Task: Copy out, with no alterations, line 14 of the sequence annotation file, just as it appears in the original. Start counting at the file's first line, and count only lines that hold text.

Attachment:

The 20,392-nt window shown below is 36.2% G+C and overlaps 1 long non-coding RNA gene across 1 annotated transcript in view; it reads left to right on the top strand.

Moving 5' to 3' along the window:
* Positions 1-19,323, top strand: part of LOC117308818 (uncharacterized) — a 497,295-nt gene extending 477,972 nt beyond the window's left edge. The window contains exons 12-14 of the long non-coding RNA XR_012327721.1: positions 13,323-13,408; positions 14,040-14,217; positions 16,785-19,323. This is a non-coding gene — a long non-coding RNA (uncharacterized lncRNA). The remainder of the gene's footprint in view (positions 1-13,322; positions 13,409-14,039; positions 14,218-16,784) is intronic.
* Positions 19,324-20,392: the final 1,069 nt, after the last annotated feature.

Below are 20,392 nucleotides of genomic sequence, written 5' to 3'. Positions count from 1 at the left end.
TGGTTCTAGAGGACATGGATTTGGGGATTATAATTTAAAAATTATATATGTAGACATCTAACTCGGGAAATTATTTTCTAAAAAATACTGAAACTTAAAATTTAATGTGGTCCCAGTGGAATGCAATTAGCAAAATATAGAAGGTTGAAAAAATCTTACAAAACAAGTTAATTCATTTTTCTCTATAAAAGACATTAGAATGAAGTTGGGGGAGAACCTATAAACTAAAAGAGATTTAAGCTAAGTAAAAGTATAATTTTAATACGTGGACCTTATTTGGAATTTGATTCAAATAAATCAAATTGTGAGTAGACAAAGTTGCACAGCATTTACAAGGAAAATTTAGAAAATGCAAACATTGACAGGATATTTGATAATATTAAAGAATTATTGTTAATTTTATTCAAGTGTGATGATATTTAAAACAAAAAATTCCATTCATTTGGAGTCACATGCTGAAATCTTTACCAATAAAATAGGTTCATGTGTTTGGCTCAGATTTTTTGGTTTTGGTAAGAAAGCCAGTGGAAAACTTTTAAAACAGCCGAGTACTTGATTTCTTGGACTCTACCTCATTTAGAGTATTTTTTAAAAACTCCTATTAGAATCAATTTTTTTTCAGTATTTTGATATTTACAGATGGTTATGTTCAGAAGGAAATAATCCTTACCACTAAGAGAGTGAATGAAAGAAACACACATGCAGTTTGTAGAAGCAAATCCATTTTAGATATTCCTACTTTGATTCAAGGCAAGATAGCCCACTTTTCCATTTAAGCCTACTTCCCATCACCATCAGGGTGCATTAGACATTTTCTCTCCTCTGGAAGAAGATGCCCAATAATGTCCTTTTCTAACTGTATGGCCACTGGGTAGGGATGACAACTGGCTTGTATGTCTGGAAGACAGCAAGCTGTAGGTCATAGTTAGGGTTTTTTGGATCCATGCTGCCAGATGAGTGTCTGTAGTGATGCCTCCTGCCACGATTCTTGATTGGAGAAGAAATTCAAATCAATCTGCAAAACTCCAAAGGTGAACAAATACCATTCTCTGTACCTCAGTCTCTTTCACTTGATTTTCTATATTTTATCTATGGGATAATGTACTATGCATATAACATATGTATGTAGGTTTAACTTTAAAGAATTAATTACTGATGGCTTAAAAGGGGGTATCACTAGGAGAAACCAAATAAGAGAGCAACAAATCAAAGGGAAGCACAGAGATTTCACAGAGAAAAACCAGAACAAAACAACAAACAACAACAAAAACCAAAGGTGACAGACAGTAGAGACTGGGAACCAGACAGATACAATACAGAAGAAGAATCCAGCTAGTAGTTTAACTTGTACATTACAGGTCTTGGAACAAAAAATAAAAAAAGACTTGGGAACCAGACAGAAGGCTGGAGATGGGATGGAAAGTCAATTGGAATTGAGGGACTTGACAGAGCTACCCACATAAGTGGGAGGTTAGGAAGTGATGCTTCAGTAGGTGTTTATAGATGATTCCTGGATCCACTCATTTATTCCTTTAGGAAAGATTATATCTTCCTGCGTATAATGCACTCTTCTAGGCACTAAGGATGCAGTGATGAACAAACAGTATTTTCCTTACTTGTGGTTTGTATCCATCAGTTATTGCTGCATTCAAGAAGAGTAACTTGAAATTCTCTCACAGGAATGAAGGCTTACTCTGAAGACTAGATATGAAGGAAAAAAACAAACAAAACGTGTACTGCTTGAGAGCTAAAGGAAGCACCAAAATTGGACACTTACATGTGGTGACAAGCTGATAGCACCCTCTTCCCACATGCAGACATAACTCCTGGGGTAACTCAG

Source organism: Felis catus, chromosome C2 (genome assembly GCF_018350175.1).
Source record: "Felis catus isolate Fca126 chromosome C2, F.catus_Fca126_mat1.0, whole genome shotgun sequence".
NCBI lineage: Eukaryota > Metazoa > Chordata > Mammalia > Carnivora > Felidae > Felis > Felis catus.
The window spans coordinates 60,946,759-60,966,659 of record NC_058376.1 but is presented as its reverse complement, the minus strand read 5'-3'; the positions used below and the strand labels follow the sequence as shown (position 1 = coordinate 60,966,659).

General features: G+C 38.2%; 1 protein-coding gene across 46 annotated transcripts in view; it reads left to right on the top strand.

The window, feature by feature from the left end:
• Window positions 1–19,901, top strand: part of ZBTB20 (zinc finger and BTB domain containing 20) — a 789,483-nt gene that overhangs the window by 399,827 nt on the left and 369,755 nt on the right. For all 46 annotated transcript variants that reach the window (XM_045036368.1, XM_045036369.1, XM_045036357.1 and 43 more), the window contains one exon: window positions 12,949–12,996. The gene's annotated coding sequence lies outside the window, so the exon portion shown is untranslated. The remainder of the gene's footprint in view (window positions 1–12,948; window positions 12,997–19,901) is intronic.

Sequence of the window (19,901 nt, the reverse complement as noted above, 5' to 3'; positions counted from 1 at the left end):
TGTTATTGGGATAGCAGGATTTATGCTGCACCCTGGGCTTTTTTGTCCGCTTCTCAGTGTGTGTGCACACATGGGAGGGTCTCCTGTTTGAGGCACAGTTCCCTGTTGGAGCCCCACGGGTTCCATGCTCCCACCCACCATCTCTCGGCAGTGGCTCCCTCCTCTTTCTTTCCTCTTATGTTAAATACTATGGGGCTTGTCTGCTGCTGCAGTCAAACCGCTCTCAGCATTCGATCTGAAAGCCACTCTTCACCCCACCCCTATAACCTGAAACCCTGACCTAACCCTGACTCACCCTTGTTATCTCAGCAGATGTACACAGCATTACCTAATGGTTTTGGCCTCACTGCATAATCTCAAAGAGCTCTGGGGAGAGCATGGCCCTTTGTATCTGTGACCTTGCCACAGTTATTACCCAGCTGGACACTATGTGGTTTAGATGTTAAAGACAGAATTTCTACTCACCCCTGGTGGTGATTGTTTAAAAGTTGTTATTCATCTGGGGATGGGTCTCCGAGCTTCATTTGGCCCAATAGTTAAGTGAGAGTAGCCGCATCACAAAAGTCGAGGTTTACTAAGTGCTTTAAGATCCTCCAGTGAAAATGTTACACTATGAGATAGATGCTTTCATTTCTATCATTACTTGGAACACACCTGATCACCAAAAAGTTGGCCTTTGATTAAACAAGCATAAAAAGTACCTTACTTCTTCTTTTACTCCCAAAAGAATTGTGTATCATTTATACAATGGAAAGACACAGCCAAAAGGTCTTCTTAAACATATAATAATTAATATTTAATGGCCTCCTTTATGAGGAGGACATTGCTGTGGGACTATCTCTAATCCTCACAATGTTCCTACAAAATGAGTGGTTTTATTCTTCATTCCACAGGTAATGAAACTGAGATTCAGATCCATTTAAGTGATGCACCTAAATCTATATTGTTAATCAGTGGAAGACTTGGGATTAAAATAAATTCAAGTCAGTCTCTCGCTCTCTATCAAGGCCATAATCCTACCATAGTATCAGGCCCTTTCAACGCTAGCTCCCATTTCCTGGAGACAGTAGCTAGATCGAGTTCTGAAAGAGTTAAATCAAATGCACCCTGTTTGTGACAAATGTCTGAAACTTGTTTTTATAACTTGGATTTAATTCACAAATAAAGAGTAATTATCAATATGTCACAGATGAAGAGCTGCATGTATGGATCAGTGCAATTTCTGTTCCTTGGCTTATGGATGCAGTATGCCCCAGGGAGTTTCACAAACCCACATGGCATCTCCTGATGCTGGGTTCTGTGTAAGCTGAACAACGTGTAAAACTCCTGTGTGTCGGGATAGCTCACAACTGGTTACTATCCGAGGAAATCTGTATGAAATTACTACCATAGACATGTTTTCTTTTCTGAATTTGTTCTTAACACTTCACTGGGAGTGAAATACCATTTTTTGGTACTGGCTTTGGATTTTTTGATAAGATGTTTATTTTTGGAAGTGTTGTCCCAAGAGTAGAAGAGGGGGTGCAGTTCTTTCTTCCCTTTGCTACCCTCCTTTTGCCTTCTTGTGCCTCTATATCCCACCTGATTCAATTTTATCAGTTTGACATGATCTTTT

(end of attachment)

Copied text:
Sequence of the window (19,901 nt, the reverse complement as noted above, 5' to 3'; positions counted from 1 at the left end):